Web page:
He likes to go to a Chinese restaurant down the street for lunch, arriving back at PLC by noon for the community meeting. Hammon says: “This is where we get everyone who is at PLC that day to discuss issues pertaining to PLC. We try to rotate a student who leads the meeting each week, and Max is usually the person to generate agenda items. In our new space, we will have access to a kitchen for a cooking class, which Max has been helping to organize.” At 12:30 p.m. Max has a biology lab class.
On Tuesday nights he is at Rockville Climbing. He volunteers at the Bike Exchange in Trenton on Thursday nights and Saturdays. Other times he is working at Cafe Blue Moose.
Linda Esposti says that the opportunities that have opened up for her son Ben continue to astound her. “A woman who is an engineer came to talk to Ben one-on-one about opportunities in the field. This year Ben was elected by the students to be student representative to the PLC board. I feel he has a better education than any child of his age in Hamilton. He is going to be so much more prepared for the world and college. A lot of kids today go to school, they’re being told what they have to learn, and they have no idea what they’re interested in and what they need to do in life. If my son is happy, I am happy. The difference in him is unbelievable.”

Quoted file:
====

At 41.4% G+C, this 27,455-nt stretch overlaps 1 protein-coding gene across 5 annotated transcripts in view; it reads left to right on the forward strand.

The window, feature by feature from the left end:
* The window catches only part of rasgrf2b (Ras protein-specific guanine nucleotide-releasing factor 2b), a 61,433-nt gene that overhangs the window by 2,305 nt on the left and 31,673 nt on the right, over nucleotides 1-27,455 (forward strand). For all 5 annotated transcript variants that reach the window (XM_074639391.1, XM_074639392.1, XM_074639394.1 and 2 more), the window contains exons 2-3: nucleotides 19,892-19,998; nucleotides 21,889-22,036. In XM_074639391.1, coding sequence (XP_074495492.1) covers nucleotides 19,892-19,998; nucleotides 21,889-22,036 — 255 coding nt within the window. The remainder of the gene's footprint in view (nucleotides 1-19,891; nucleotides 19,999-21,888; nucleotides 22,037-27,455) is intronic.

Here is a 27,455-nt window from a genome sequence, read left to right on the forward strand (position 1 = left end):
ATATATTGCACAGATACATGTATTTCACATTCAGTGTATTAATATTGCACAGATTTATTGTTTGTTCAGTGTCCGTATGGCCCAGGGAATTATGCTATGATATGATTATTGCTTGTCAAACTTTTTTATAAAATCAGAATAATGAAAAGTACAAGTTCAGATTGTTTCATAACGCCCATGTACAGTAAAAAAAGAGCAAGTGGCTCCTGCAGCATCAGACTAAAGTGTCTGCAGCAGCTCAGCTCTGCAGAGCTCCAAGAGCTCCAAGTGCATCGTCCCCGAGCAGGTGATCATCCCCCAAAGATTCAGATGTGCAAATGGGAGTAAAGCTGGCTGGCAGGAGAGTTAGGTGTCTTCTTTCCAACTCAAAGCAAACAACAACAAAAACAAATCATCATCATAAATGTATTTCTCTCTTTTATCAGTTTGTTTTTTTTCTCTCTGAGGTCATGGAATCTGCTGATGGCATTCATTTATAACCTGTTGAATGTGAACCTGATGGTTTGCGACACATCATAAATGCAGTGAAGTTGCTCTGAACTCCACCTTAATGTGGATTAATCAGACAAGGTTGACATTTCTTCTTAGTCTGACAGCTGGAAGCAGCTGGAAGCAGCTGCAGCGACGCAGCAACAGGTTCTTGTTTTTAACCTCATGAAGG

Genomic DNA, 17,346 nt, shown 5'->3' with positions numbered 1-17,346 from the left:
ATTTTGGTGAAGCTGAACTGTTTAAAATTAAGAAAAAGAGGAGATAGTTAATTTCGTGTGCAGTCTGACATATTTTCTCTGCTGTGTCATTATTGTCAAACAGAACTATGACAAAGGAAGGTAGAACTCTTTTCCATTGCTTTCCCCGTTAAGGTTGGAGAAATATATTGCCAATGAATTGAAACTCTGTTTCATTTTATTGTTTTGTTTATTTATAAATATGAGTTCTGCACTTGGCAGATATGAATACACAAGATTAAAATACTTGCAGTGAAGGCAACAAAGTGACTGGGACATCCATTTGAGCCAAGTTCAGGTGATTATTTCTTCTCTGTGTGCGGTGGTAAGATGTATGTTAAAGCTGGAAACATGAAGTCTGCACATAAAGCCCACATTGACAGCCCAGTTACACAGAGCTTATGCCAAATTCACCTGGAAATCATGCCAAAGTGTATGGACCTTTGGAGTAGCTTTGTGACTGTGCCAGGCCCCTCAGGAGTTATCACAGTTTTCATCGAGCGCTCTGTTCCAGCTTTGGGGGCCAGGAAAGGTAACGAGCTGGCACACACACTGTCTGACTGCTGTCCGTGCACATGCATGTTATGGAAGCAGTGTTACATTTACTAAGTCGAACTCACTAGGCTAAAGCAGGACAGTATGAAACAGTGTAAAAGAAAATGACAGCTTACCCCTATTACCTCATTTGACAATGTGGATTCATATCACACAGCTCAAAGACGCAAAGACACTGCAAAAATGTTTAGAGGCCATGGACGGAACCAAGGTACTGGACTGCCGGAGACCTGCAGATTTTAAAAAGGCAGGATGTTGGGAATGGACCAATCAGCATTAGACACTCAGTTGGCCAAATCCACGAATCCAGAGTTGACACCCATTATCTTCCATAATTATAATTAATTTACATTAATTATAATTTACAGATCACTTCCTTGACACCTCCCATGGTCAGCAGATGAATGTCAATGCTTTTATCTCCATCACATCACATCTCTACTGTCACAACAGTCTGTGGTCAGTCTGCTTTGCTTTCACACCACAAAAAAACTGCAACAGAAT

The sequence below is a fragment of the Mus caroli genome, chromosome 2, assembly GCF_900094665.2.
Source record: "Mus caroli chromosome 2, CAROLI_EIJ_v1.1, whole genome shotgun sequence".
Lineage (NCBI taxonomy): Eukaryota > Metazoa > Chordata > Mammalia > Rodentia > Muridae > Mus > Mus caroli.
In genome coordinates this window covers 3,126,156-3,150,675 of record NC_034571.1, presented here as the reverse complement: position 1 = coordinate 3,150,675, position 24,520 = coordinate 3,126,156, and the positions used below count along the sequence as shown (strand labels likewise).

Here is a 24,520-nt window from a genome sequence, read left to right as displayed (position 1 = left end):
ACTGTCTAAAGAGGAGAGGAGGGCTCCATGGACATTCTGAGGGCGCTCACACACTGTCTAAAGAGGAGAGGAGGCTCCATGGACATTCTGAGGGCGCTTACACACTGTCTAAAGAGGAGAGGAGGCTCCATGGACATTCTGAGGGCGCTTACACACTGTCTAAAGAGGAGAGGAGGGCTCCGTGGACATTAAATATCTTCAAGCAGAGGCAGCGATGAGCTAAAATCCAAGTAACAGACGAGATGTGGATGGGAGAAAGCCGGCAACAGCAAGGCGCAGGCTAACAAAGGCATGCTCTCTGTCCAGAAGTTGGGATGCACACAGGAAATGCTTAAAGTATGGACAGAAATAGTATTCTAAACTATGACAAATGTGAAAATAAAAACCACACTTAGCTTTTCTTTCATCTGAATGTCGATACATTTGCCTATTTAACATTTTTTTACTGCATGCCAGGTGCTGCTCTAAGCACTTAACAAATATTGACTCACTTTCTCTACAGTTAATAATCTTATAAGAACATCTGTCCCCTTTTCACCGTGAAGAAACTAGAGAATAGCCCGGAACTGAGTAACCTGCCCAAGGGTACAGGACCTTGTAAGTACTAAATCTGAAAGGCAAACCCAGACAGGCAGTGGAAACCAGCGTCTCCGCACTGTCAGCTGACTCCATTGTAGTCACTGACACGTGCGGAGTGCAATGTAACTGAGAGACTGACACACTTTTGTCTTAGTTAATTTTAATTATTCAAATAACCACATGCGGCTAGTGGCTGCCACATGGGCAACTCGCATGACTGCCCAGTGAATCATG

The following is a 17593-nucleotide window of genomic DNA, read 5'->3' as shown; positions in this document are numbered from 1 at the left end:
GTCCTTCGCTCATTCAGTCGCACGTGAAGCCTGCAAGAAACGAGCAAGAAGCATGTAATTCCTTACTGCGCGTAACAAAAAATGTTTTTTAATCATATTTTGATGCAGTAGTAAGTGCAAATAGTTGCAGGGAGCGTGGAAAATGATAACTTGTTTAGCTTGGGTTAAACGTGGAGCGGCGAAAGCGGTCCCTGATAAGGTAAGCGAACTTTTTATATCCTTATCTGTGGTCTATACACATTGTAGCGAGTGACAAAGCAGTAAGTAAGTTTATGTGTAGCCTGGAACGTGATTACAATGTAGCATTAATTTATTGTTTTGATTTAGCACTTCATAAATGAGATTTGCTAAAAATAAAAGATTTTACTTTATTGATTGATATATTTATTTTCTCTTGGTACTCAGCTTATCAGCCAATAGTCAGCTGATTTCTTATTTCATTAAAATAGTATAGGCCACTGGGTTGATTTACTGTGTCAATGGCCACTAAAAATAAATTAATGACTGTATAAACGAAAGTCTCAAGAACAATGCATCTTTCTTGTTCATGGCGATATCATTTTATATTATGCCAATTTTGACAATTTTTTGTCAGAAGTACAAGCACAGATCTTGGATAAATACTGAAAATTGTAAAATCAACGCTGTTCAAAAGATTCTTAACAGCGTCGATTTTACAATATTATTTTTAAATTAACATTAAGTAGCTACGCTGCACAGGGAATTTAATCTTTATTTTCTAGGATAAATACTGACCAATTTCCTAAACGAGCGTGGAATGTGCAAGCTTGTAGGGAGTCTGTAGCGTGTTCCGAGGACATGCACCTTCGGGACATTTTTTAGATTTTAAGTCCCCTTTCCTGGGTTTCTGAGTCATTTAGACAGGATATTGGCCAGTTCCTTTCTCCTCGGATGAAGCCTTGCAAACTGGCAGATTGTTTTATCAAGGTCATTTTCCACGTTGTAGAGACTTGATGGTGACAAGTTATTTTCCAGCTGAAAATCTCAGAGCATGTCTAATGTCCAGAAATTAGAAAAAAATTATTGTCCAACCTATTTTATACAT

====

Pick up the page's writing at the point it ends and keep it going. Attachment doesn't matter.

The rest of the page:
“I walked away from a lot more money to do this,” says Hammon. “When I was teaching before, I could have been a good teacher or a bad teacher; there was no feedback mechanism. I feel like what we do here matters. It is entrepreneurial, and it is extremely rewarding. What is special is knowing all the stories of our students — where they come from, what they are doing now, and how they are growing. That process of maturing, figuring out what they want to do in life, and giving them the support to do that is incredibly rewarding.”
“Outside the Box: Educational Alternatives for Teenagers”, Princeton Learning Cooperative, West Windsor Library, North Post Road, West Windsor. Thursday, February 23, 7 p.m. Presented by a panel of progressive educators including Tom Wilschutz of Solebury School; Robert Burkhardt of Eagle Rock School; Joel Hammon of Princeton Learning Cooperative; and Barbara Rapaport of the New Jersey Homeschooling Association. Moderated by Jane Fremon of the Princeton Friends School. Free. 609-851-2522 or www.plcteens.org.
Also, Open House, Sunday, February 25, 2 p.m., Princeton Learning Cooperative, Paul Robeson Center, Arts Council of Princeton, 102 Witherspoon Street. 609-851-2522 or www.princetonlearningcooperative.org.